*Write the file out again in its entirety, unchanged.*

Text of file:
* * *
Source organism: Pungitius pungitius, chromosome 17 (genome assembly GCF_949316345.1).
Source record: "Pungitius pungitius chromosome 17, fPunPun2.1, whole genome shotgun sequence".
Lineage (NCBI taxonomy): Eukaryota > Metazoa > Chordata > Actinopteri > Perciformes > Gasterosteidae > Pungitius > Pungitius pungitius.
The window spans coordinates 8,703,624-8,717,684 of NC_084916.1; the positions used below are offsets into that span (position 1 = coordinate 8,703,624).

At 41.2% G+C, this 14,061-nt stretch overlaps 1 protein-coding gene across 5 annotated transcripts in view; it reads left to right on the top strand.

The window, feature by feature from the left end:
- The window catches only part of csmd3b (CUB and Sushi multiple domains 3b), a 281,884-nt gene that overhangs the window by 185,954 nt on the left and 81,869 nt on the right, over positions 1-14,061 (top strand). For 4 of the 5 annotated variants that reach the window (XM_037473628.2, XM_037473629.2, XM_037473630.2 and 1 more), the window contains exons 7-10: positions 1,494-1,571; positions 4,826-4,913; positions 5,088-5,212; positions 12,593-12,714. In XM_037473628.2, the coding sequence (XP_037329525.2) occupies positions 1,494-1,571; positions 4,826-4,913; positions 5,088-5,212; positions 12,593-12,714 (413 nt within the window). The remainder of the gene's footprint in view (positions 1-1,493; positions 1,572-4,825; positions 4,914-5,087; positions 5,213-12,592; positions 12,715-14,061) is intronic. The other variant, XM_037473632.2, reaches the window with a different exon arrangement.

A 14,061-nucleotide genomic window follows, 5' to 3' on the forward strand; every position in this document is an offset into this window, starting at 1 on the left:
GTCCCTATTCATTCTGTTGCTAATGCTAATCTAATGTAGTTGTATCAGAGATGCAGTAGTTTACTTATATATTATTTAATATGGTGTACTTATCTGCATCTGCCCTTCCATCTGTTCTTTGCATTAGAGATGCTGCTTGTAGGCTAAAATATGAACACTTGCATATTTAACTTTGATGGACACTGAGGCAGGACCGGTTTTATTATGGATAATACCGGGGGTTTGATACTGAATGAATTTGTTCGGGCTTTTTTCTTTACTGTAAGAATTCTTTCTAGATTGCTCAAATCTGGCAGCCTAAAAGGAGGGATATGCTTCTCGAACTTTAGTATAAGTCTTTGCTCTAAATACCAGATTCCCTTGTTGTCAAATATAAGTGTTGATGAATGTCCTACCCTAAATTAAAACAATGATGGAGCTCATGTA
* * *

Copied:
Source organism: Pungitius pungitius, chromosome 17 (genome assembly GCF_949316345.1).
Source record: "Pungitius pungitius chromosome 17, fPunPun2.1, whole genome shotgun sequence".
Lineage (NCBI taxonomy): Eukaryota > Metazoa > Chordata > Actinopteri > Perciformes > Gasterosteidae > Pungitius > Pungitius pungitius.
The window spans coordinates 8,703,624-8,717,684 of NC_084916.1; the positions used below are offsets into that span (position 1 = coordinate 8,703,624).

At 41.2% G+C, this 14,061-nt stretch overlaps 1 protein-coding gene across 5 annotated transcripts in view; it reads left to right on the top strand.

The window, feature by feature from the left end:
- The window catches only part of csmd3b (CUB and Sushi multiple domains 3b), a 281,884-nt gene that overhangs the window by 185,954 nt on the left and 81,869 nt on the right, over positions 1-14,061 (top strand). For 4 of the 5 annotated variants that reach the window (XM_037473628.2, XM_037473629.2, XM_037473630.2 and 1 more), the window contains exons 7-10: positions 1,494-1,571; positions 4,826-4,913; positions 5,088-5,212; positions 12,593-12,714. In XM_037473628.2, the coding sequence (XP_037329525.2) occupies positions 1,494-1,571; positions 4,826-4,913; positions 5,088-5,212; positions 12,593-12,714 (413 nt within the window). The remainder of the gene's footprint in view (positions 1-1,493; positions 1,572-4,825; positions 4,914-5,087; positions 5,213-12,592; positions 12,715-14,061) is intronic. The other variant, XM_037473632.2, reaches the window with a different exon arrangement.

A 14,061-nucleotide genomic window follows, 5' to 3' on the forward strand; every position in this document is an offset into this window, starting at 1 on the left:
GTCCCTATTCATTCTGTTGCTAATGCTAATCTAATGTAGTTGTATCAGAGATGCAGTAGTTTACTTATATATTATTTAATATGGTGTACTTATCTGCATCTGCCCTTCCATCTGTTCTTTGCATTAGAGATGCTGCTTGTAGGCTAAAATATGAACACTTGCATATTTAACTTTGATGGACACTGAGGCAGGACCGGTTTTATTATGGATAATACCGGGGGTTTGATACTGAATGAATTTGTTCGGGCTTTTTTCTTTACTGTAAGAATTCTTTCTAGATTGCTCAAATCTGGCAGCCTAAAAGGAGGGATATGCTTCTCGAACTTTAGTATAAGTCTTTGCTCTAAATACCAGATTCCCTTGTTGTCAAATATAAGTGTTGATGAATGTCCTACCCTAAATTAAAACAATGATGGAGCTCATGTA